Short excerpts from articles I found interesting. I may not agree with the author and the following material is not intended as investment advice.
- “I want to draw attention to a change we’ve observed in S&P 500 returns—specifically, the difference in performance between an equal-weighted basket of stocks and one that’s market cap-weighted. For the longer-term period, equal-weighting outperformed. But more recently, market cap-weighting has pulled ahead. This is the case for the one-year, three-year and five-year periods. So why is this? Simply put, the phenomenally large FAANG stocks (Facebook, Apple, Amazon, Netflix and Google) have made the S&P 500 top heavy. Today, these five stocks represent a highly concentrated 12 percent of the S&P 500, nearly double from their share just five years ago. Apple alone represents 4 percent of the large-cap index.”
- “Market cap-weighted also means more money is disproportionately being reallocated to top winners such as Apple and Amazon, and so it becomes a self-fulling prophecy. This leaves you with too much exposure to companies that would be hardest hit in the event of a market downturn, and too little exposure to names and sectors that might rotate to the top in the next cycle.”
- “The major market indices finished mixed this week. The Dow Jones Industrial Average lost 0.89 percent. The S&P 500 Stock Index rose 0.01 percent, while the Nasdaq Composite climbed 1.32 percent. The Russell 2000 small capitalization index gained 0.68 percent this week…
- “...Reliable, conflict-free advice. That’s what you usually want when you hire a skilled pro to help build and manage your financial portfolio. But there’s no guarantee you’ll get it. Some investment advisors, motivated by commissions, bonuses, or other financial incentives, steer clients into products that aren’t in their best interests, resulting in some $17 billion in lost retirement savings per year, according to a 2017 report by the White House’s Council of Economic Advisers. So where does that leave investors?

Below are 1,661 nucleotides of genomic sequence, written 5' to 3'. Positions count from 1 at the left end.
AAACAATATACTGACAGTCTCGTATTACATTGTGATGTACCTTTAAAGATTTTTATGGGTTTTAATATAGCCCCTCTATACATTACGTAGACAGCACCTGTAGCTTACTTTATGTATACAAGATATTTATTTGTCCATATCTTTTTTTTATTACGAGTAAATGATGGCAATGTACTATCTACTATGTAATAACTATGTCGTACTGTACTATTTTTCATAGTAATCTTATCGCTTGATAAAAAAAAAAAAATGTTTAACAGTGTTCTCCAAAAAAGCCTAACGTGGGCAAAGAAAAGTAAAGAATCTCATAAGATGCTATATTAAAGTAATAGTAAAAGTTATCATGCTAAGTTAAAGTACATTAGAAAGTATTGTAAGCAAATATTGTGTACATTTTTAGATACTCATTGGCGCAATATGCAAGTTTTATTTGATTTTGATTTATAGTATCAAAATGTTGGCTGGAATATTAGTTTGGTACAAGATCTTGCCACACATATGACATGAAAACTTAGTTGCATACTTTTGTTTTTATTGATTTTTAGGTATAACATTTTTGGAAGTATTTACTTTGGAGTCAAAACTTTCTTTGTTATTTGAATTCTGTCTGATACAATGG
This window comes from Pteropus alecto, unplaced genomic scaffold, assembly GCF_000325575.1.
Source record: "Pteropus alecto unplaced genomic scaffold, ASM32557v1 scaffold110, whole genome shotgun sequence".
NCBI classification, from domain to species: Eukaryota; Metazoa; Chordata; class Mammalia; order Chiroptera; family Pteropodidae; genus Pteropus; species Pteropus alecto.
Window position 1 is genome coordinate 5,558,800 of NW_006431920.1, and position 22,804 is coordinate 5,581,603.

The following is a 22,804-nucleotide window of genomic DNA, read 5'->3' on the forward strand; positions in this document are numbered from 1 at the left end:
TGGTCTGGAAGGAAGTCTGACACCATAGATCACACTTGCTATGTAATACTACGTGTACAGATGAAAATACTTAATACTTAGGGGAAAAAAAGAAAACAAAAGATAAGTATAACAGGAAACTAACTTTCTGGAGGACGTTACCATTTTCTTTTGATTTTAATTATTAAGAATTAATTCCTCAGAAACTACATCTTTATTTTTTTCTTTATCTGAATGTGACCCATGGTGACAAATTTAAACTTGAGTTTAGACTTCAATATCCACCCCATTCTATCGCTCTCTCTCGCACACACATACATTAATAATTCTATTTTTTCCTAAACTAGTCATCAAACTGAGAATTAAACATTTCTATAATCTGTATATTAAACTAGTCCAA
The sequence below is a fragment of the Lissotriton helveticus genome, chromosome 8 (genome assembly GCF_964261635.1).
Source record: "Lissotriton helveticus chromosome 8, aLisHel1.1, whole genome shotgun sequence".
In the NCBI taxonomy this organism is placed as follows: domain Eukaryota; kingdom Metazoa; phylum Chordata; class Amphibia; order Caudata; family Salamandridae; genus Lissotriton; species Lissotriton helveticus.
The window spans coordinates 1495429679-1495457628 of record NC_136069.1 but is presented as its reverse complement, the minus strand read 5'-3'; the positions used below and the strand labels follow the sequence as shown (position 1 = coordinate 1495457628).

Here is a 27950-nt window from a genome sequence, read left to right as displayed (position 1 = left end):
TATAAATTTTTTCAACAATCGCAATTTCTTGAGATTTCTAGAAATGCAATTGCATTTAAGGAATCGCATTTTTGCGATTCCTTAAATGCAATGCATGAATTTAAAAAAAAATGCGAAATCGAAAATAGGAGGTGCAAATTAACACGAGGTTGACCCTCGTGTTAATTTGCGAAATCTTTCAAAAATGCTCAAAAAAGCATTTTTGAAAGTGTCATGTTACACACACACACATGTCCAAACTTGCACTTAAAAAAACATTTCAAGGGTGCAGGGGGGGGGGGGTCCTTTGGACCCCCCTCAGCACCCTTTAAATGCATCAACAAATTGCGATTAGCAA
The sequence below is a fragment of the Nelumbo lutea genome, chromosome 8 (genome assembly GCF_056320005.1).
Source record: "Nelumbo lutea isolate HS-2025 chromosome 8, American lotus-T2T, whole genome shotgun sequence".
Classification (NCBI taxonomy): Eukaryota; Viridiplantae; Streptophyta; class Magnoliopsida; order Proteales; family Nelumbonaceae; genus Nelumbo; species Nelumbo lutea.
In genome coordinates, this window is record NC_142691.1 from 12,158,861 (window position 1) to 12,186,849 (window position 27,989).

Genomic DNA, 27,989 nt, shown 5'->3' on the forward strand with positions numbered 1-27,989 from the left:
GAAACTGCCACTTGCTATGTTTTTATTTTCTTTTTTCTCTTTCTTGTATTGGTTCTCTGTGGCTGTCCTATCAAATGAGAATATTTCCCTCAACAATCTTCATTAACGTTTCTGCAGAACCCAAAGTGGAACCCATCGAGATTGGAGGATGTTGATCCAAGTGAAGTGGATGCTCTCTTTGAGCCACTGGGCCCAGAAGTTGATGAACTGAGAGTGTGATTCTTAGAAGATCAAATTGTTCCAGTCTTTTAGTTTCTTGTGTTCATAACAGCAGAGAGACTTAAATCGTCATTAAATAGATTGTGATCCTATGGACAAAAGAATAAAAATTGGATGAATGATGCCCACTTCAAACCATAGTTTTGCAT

- “…The first step is to understand that there is a divide in the investment-advisory industry’s standard of service. Some advisors adhere to a fiduciary standard, and others to a suitability standard. The fiduciary standard requires an advisor to put clients’ interests first, generally meaning to disclose and avoid any conflicts of interest. Under a suitability standard, advisors have to believe that an investment is a perfectly fine choice for a client, but don’t have to disclose conflicts or that there are cheaper, more tax-efficient or otherwise more competitive products available. Brokers and insurance agents are supposed to adhere to this standard…The only advisors legally held to a fiduciary standard are registered investment advisors, or RIAs. Often referred to simply as “independent” advisors, these are practices made up of an individual or a group of advisors.”
- “…Morningstar’s chief behavioral scientist Stephen Wendell thinks the real challenge for retirement planning is behavioral. He is of the opinion that a combination of small changes—increasing savings over time and comparing one’s savings rates to their peers, for instance—is more effective than a “shock and awe” approach. The latter approach causes people to freeze up.”
- “Ariel Investments president Melody Hobson describes the mutual fund and exchange-traded fund (ETF) giants as doing “a very good job” of selling passive investments at a low cost. At the same time, she believes the commoditization of index investing is creating inefficiencies for active investors, like her firm, to exploit.”
- “During a panel discussion about blockchain held for the media, Morningstar analyst Jim Sinegal noted that since we’re still in the early stages of the technology, it is very possible to be right about cryptocurrencies becoming mainstream and still be wrong about which cryptocurrency will be the eventual winner...”